By Susan Klopfer
Two granddaughters of a killed civil rights activist want to see the FBI take a second look at what really happened to their grandmother back in 1966.
As soon as the agency agrees to take a first look.
To date, the U.S. Justice Dept. has refused to revisit the deaths of Adlena Hamlett and her friend, Birdia Keglar, as part of the FBI’s cold case initiative. A young, white “eye-witness” who admits he was asleep when the accident took place, still told officials the two women were killed on impact.
Recently, a Northeastern University law student investigating the cold case potential for the murder of both women agreed with the witness and concluded the car wreck was an accident and informed members of both families as such. She based her decision on the eye-witness statement.
“We disagree,” says Zachery-Black, Hamlett’s granddaughter who is a teacher in Minneapolis.
“So, I guess it is up to us to just keep trying to find out what happened to our grandmother — even if the FBI doesn’t care.”
Zachary-Black said she recently received a message from the FBI office she contacted in Minneapolis, Minn., to request the deaths be given cold case status. “I was told the families should have called the police when it happened.”
Zachery-Black said she was not going to respond to a comment so ludicrous.
“That’s just simply ridiculous. I thought the FBI was going to work hard on these cold cases. That’s a lame excuse for doing nothing.”
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Burnett Hollis Patton, 77, still recalls the day of her grandmother’s funeral back in January of 1966. Patton and her family made the drive to Charleston, Miss. from Indianapolis. While her parents, Henry and Mabel Hollis, were frightened to return to the Delta, they also believed in showing respect for the relative who taught them the importance of voting.
“My grandmother, Adlena, was very close to my father. She would write to him and remind him to be sure and vote before every election. She was a very bright woman and believed in the power of voting.” Patton says.
Patton was born in Scobey but with her family moved to Arkansas when she was a baby. That didn’t mean family ties were broken, even after the family moved to Indianapolis, Indiana in the 1950s.
There were still family visits and once Patton lived with her grandmother for the school year, attending the one-room country school house for grades 1-8 where her grandmother was the sole teacher.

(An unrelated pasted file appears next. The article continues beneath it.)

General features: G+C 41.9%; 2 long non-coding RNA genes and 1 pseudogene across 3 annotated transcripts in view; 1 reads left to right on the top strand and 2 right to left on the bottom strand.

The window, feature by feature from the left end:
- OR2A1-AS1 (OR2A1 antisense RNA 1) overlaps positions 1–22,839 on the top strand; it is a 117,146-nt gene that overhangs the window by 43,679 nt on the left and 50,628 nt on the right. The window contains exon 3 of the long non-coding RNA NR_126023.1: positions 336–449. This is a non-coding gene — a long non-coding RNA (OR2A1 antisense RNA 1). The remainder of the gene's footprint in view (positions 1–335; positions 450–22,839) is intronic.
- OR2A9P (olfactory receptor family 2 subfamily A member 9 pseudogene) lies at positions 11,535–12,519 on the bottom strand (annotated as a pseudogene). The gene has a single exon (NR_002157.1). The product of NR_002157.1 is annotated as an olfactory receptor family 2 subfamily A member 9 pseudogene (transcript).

“She was kind and generous and everyone loved her. She was very well known around Mississippi, from Jackson to Charleston. She was always willing to help someone else.”
When the family heard of Adlena Hamlett’s death, they were hesitant to return to Mississippi, but did so out of love for Hamlett. The grandmother Patton describes as “medium sized” “…and loved to cook” was well-known for her civil rights activities and by the time the word of her death reached Indianapolis, “we all knew something bad happened.”
When the family arrived in Charleston for the services, “…the woman at the funeral home tried to make us think this wasn’t a murder. We knew she was lying. But we were so afraid our father would get out of control because of his anger, we were quiet and didn’t question anything.”
“My dad was a sharecropper. He loved his mother and was very close to her.”
Adlena Hamlett’s first husband, Henry Hollis, had left Mississippi when his children were babies. “My dad never knew him. But he was close to my grandmother’s husband, Berry Hamlett.”
“We were always afraid for my grandmother. She had worked on civil rights issues for many years. My parents told her they feared for her life but she continued to work on what she was trying to achieve and that’s what led to her death.”
Patton describes the funeral as very sad. “I remember it was open casket. They tried to make it seem like it was an accident. But we knew better.”
“At the time it happened, everyone down there in Mississippi was scared. They didn’t want to talk openly about it because they knew they would be beaten up and harassed. Everyone was scared to death and we were scared and nervous on our way down there and all the time we were in Mississippi.